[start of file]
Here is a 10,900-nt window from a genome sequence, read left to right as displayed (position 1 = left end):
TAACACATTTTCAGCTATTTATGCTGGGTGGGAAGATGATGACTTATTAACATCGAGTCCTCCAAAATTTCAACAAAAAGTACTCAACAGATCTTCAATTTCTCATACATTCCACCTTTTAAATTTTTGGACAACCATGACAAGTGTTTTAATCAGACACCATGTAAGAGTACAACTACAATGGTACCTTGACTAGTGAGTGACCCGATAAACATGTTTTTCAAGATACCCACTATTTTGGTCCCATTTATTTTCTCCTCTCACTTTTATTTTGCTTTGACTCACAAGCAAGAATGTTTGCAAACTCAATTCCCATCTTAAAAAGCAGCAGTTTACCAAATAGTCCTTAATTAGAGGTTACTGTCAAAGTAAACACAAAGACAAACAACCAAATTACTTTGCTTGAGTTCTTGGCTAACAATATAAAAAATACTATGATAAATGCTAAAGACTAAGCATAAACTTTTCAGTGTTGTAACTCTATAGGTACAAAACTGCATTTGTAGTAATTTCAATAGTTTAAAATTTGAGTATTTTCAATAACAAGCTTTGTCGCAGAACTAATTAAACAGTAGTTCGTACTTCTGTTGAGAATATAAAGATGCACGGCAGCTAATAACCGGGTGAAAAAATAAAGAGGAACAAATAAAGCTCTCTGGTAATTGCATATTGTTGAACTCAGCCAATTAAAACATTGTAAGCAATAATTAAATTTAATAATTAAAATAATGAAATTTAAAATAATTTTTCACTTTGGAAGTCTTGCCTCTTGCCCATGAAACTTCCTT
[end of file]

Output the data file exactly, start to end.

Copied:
Here is a 10,900-nt window from a genome sequence, read left to right as displayed (position 1 = left end):
TAACACATTTTCAGCTATTTATGCTGGGTGGGAAGATGATGACTTATTAACATCGAGTCCTCCAAAATTTCAACAAAAAGTACTCAACAGATCTTCAATTTCTCATACATTCCACCTTTTAAATTTTTGGACAACCATGACAAGTGTTTTAATCAGACACCATGTAAGAGTACAACTACAATGGTACCTTGACTAGTGAGTGACCCGATAAACATGTTTTTCAAGATACCCACTATTTTGGTCCCATTTATTTTCTCCTCTCACTTTTATTTTGCTTTGACTCACAAGCAAGAATGTTTGCAAACTCAATTCCCATCTTAAAAAGCAGCAGTTTACCAAATAGTCCTTAATTAGAGGTTACTGTCAAAGTAAACACAAAGACAAACAACCAAATTACTTTGCTTGAGTTCTTGGCTAACAATATAAAAAATACTATGATAAATGCTAAAGACTAAGCATAAACTTTTCAGTGTTGTAACTCTATAGGTACAAAACTGCATTTGTAGTAATTTCAATAGTTTAAAATTTGAGTATTTTCAATAACAAGCTTTGTCGCAGAACTAATTAAACAGTAGTTCGTACTTCTGTTGAGAATATAAAGATGCACGGCAGCTAATAACCGGGTGAAAAAATAAAGAGGAACAAATAAAGCTCTCTGGTAATTGCATATTGTTGAACTCAGCCAATTAAAACATTGTAAGCAATAATTAAATTTAATAATTAAAATAATGAAATTTAAAATAATTTTTCACTTTGGAAGTCTTGCCTCTTGCCCATGAAACTTCCTT